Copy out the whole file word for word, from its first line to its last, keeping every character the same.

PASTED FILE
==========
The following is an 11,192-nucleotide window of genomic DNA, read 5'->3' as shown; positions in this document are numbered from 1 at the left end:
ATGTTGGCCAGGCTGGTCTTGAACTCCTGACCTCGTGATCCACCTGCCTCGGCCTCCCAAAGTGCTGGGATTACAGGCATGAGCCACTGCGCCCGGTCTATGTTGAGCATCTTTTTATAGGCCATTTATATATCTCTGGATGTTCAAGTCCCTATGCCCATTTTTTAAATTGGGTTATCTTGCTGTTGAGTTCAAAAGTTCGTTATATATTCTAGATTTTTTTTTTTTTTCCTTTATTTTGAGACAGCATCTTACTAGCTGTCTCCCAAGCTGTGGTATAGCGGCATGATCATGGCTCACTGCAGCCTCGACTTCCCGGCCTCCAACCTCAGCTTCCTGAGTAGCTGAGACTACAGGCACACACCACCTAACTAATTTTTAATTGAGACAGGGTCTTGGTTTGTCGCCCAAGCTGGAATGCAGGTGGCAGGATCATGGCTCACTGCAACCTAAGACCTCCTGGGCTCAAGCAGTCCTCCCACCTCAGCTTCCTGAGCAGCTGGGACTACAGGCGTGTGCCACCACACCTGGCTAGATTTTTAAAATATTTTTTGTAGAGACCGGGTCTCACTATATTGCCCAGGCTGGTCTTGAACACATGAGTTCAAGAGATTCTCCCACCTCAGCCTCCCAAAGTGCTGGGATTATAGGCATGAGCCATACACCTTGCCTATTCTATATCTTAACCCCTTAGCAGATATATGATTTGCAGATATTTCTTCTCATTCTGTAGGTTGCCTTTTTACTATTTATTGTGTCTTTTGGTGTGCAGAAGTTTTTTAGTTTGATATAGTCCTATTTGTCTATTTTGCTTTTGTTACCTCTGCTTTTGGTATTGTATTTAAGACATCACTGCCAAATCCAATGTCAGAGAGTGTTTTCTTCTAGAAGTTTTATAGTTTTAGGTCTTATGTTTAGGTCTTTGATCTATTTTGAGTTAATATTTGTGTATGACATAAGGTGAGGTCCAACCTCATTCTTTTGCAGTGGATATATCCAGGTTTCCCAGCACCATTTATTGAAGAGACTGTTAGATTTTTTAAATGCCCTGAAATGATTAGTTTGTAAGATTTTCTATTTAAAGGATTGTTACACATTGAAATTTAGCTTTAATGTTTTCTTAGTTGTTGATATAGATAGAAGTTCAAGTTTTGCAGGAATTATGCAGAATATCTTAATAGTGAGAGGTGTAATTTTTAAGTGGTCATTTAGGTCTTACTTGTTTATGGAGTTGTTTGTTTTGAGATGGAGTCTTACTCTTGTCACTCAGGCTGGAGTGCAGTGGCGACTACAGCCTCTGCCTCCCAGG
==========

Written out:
The following is an 11,192-nucleotide window of genomic DNA, read 5'->3' as shown; positions in this document are numbered from 1 at the left end:
ATGTTGGCCAGGCTGGTCTTGAACTCCTGACCTCGTGATCCACCTGCCTCGGCCTCCCAAAGTGCTGGGATTACAGGCATGAGCCACTGCGCCCGGTCTATGTTGAGCATCTTTTTATAGGCCATTTATATATCTCTGGATGTTCAAGTCCCTATGCCCATTTTTTAAATTGGGTTATCTTGCTGTTGAGTTCAAAAGTTCGTTATATATTCTAGATTTTTTTTTTTTTTCCTTTATTTTGAGACAGCATCTTACTAGCTGTCTCCCAAGCTGTGGTATAGCGGCATGATCATGGCTCACTGCAGCCTCGACTTCCCGGCCTCCAACCTCAGCTTCCTGAGTAGCTGAGACTACAGGCACACACCACCTAACTAATTTTTAATTGAGACAGGGTCTTGGTTTGTCGCCCAAGCTGGAATGCAGGTGGCAGGATCATGGCTCACTGCAACCTAAGACCTCCTGGGCTCAAGCAGTCCTCCCACCTCAGCTTCCTGAGCAGCTGGGACTACAGGCGTGTGCCACCACACCTGGCTAGATTTTTAAAATATTTTTTGTAGAGACCGGGTCTCACTATATTGCCCAGGCTGGTCTTGAACACATGAGTTCAAGAGATTCTCCCACCTCAGCCTCCCAAAGTGCTGGGATTATAGGCATGAGCCATACACCTTGCCTATTCTATATCTTAACCCCTTAGCAGATATATGATTTGCAGATATTTCTTCTCATTCTGTAGGTTGCCTTTTTACTATTTATTGTGTCTTTTGGTGTGCAGAAGTTTTTTAGTTTGATATAGTCCTATTTGTCTATTTTGCTTTTGTTACCTCTGCTTTTGGTATTGTATTTAAGACATCACTGCCAAATCCAATGTCAGAGAGTGTTTTCTTCTAGAAGTTTTATAGTTTTAGGTCTTATGTTTAGGTCTTTGATCTATTTTGAGTTAATATTTGTGTATGACATAAGGTGAGGTCCAACCTCATTCTTTTGCAGTGGATATATCCAGGTTTCCCAGCACCATTTATTGAAGAGACTGTTAGATTTTTTAAATGCCCTGAAATGATTAGTTTGTAAGATTTTCTATTTAAAGGATTGTTACACATTGAAATTTAGCTTTAATGTTTTCTTAGTTGTTGATATAGATAGAAGTTCAAGTTTTGCAGGAATTATGCAGAATATCTTAATAGTGAGAGGTGTAATTTTTAAGTGGTCATTTAGGTCTTACTTGTTTATGGAGTTGTTTGTTTTGAGATGGAGTCTTACTCTTGTCACTCAGGCTGGAGTGCAGTGGCGACTACAGCCTCTGCCTCCCAGG